The press here argues that excluding the press from the courtroom entirely sweeps more broadly, and is thus a greater restraint, that if it can be present, albeit in some particulars "gagged" from printing some of what it hears. Of concern on the other side is that if "gag" orders are infirm, then there is no limit to what the press may publish if present in a public courtroom and thus there would be no effective way for a defendant to prevent prejudicial pretrial publicity. See, e.g., Oklahoma Publishing Co. v. District Ct., 430 U.S. 308 (1977), Cox Broadcasting Corp. v. Cohn, 420 U.S. 469 (1975); Note, Exclusion of Public From a Proceeding Merely Upon Request is in Excess of Court's Power, 30 U. Miami L. Rev. 1075 (1976). RSA 596-A providing for probable cause hearings permits exclusion and separation of witnesses. RSA 596-A:6.

[263] The American Bar Association Standards Relating to Fair Trial and Free Press (1968) in Standard 3.1 provide for exclusion of the press and public from pretrial hearings upon motion, provided "a complete record of the proceedings shall be kept and shall be made available to the public following . . . trial." The commentary by the drafting committee concluded that the standard struck the appropriate balance. ABA, supra at 117. Since that time the successor to the "Reardon Committee" has recommended that the Standard be rewritten to provide that:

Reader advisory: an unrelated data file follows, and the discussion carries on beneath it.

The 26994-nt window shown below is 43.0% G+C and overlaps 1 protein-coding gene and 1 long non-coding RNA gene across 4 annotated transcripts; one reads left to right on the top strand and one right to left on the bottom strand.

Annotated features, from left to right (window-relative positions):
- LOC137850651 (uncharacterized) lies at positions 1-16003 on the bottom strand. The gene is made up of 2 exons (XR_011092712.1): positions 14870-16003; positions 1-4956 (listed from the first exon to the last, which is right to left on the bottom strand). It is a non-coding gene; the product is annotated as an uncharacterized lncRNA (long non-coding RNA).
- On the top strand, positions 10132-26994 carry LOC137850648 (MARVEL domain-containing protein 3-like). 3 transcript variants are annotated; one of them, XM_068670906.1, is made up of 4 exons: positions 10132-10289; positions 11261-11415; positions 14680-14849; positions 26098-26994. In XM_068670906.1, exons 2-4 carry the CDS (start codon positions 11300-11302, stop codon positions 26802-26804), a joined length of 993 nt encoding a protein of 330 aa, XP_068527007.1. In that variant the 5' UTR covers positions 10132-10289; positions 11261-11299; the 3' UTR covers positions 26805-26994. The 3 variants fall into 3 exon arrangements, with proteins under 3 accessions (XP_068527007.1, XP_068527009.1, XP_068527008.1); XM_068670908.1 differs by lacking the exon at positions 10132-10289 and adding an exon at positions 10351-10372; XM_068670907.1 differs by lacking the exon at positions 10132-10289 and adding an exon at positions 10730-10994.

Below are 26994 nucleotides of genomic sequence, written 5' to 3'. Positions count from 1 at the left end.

A judge may not close to the public (including representatives of the news media) any preliminary hearing, bail hearing, or other pretrial hearing in a criminal case, including a motion to suppress, or seal any document unless the failure to close the proceeding or the seal (sic) [962] the document constitutes a clear and present danger to a fair trial in that:
(1) There is a substantial likelihood that information prejudicial to the accused's right to a fair trial would reach potential jurors; and
(2) The prejudicial effect of such information on potential jurors cannot be avoided by alternative means. In assessing whether alternative means are available, the court must consider whether the rights of the accused guaranteed by the fifth and sixth amendments can adequately be preserved through: (a) continuance; (b) severance; (c) change of venue; (d) change of venire; (e) voire dire; (f) additional peremptory challenges; (g) sequestration of the jury; (h) admonition to the jury; and (i) other less restrictive procedures." Legal Advisory Committee on Fair Trial and Free Press, Draft at 6-7 (August 1, 1977).